3. Pretty much all of the relevant breaking news on, say, cyprus was coming from twitter. There are many other examples. For breaking non-mainstream news, there is no alternative to twitter etc. For this event, some of the threads on r/news were amazingly informative.

4. From what I've read, a lot of the misinformation problems were caused by journalists either on TV or online. Point fingers at them.

edit: and by "them" I mean those particular people, not "journalists" as a group.


Pretty much this. I was following the BostonPoliceScanner tag or whatever it was and that information was coming straight from the police scanners. I could usually tell that some of the people misinterpreted what they were hearing and tweeted misinformation but you could easily filter that out by looking at the tweets as a whole, rather than coming just from one source. Any ONE source, I don't care who it is, is going to make errors eventually. The more sources you have, the better.

But I was able to listen in on the major events as they happened and that's what I wanted. I got to hear on the scanner when the first suspect was confirmed deceased and I was listening in as the police were chasing after the second suspect. I heard "shots fired" when they found the second suspect inside the boat, and "suspect in custody! suspect confirmed in custody!" when he was finally caught. Then I listened in to the police officers congratulating each other and feeling proud that their hard work and planning had paid off.

That's what I wanted to get out of that and that's not something you get from reading a newspaper a few hours later. You might get a nice narrative out of it, and some journalist might add some fancy and colorful language to the article, but that doesn't capture the FEELING of being part of it or the kind of suspense you get from listening to the entire thing. Nor do you get to appreciate how much work went into catching this guy. The articles afterwards read like this: "Suspect 1 dead! Suspect 2 was captured! One officer died, another officer critically injured! Here's a picture of a bunch of cops standing around!" But listening in, you get to hear how calm the officers are as they radio in to report some seriously intense stuff. You get to hear their professionalism and how much organization goes into everything. You get to understand fully what it is that they're doing out there. You get a far more human perspective from the incident. That's what I appreciate more than anything.


All true, and you said what I came here to say. Another point: breaking "news" is helpful for those who are affected by the situation at hand. What I think the author of the article fails to mention is that people are following the news because they are either involved, want to be connected (like you said), or know someone who is involved. I have several friends in Boston and I was following the news up to the second because I wanted to see what was happening. I took what I heard with a grain of salt, but I was better informed and more aware of their situation.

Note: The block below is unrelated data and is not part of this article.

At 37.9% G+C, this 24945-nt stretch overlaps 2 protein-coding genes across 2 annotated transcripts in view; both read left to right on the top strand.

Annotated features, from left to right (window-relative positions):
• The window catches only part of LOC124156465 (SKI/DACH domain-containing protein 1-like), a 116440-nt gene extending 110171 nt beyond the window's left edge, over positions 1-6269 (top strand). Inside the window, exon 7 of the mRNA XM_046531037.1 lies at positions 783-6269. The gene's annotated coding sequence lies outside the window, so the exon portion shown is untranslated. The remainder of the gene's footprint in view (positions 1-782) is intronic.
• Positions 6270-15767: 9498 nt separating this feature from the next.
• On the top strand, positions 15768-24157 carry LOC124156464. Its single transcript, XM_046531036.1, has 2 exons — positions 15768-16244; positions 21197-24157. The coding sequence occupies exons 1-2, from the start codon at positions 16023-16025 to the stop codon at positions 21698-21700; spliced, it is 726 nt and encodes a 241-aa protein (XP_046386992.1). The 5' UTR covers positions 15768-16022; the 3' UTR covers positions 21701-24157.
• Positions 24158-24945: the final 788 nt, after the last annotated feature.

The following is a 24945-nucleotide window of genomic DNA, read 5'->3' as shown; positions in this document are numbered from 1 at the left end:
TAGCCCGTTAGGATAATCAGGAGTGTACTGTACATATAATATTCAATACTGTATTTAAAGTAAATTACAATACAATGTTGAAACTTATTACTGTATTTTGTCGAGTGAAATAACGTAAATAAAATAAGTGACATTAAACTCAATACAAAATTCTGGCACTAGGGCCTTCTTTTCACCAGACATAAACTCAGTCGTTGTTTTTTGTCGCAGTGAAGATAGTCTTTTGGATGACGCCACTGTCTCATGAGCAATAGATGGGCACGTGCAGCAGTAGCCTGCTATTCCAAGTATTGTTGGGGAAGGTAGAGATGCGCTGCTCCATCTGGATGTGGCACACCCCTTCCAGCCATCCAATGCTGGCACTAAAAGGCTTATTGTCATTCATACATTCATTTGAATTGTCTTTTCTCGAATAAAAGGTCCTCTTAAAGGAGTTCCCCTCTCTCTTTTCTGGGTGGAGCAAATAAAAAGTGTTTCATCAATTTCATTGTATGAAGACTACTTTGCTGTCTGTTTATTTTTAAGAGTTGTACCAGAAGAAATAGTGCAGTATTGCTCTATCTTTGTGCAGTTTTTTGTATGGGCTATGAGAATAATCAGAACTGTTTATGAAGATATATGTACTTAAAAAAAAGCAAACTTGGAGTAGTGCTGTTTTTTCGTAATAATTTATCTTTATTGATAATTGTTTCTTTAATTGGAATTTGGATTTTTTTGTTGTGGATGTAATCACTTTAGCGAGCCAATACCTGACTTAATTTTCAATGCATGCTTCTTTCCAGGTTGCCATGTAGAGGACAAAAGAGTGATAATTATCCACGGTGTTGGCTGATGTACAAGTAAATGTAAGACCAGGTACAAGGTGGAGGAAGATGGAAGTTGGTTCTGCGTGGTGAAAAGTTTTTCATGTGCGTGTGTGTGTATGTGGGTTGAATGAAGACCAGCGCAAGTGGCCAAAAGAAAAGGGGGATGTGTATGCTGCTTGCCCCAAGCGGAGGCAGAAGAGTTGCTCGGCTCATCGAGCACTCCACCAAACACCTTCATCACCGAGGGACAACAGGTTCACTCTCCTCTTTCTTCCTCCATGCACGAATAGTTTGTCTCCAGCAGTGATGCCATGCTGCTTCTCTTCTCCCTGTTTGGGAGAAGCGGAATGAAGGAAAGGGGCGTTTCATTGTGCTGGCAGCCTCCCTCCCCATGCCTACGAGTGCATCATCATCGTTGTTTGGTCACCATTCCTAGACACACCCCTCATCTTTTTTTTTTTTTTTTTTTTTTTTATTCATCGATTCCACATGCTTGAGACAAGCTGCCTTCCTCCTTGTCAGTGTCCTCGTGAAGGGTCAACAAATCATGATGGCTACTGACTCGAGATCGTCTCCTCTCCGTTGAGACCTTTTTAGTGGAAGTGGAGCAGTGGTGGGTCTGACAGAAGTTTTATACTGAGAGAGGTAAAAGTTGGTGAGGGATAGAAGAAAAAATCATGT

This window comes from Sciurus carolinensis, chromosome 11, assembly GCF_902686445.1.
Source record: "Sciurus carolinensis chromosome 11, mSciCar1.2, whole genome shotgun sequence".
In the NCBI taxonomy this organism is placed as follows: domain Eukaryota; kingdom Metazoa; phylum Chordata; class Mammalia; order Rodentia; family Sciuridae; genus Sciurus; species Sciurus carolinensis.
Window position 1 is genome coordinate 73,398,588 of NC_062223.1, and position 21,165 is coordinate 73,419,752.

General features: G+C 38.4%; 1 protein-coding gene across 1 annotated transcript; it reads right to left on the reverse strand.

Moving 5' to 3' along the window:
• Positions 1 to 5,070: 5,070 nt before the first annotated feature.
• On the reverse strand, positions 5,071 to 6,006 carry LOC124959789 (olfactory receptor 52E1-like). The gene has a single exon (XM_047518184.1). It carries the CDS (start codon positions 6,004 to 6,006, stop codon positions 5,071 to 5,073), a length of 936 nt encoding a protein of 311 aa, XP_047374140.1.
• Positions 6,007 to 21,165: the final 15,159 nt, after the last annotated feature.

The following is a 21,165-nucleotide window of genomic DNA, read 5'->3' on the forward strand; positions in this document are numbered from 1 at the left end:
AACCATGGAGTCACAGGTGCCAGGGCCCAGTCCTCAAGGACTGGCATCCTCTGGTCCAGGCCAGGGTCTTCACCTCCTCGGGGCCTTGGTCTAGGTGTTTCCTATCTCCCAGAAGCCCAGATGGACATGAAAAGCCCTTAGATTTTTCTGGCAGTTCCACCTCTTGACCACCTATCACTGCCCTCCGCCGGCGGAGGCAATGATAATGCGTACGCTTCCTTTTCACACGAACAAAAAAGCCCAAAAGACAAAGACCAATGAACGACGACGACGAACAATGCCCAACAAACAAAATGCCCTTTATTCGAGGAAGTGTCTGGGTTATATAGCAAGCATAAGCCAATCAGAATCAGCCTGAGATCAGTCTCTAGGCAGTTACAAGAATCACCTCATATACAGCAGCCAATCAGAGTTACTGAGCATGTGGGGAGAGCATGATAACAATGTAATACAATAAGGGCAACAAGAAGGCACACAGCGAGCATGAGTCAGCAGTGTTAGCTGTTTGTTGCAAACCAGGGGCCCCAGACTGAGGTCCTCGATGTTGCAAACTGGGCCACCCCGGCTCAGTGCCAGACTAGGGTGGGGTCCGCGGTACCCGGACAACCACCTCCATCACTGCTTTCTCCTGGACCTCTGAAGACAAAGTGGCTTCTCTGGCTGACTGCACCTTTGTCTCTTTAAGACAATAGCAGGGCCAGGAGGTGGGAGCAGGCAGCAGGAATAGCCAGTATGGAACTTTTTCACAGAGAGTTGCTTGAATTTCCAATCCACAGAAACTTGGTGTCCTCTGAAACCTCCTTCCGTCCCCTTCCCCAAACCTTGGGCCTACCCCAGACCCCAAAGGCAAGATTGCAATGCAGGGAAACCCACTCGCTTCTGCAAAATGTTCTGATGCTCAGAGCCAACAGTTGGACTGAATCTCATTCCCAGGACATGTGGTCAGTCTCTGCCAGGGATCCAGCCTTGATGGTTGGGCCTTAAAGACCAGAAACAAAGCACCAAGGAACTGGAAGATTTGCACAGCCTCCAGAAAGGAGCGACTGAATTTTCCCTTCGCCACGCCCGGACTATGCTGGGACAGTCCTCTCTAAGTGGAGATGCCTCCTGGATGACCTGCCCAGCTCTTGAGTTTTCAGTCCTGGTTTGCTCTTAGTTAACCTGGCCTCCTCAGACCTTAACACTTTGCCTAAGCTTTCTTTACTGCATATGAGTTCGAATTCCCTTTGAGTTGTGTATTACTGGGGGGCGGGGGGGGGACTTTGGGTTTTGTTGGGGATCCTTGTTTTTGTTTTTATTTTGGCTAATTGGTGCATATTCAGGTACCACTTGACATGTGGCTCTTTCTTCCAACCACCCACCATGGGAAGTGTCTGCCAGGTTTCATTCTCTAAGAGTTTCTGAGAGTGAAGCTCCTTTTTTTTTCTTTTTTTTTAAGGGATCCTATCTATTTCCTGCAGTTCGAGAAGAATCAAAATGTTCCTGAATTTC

The sports game analogy is spot on. We don't watch breaking news to learn the facts, we watch it to observe the drama.


It's broken except for everyone who had to find out they were in lock down and not to go out as a result.

It's broken except for the people who saw the suspect in the boat - who knew from breaking news that he was being chased.

It's broken except for the people who wanted celebrate on the streets when the suspect was caught.

In the UK at least, the newspapers are often wrong in all the same ways suggested in the article, so that luxury of only publishing once a day doesn't seem to help that much.


You're doing it wrong.

Most breaking news isn't meant to be watched continuously. Most news is designed for people who are busy doing other things and checking in once in a while. Breaking means it's so new they haven't had time to summarize & package it for you, so it'll be rough and weird.

That's it. The reason it's repetitive is to sound fresh for the next guy who checks in.

If you're spending time watching it repeat, expecting something new to happen as you're watching, you're frankly doing it wrong.


> You're doing it wrong.

Perhaps, but he's doing it as intended, and that's part of the problem.

News outlets aren't incentivized to let their customers be on their merry way after 5 minutes. They're in the business of getting eyeballs on screens for the maximum duration possible.


You are just wrong.

Compare Headline News -- a constant loopy stream of Headlines to CNN. Don't blame CNN because you are bored so they tell you more stuff. Don't blame HN do being repetitive. Change the channel if you don't need the infom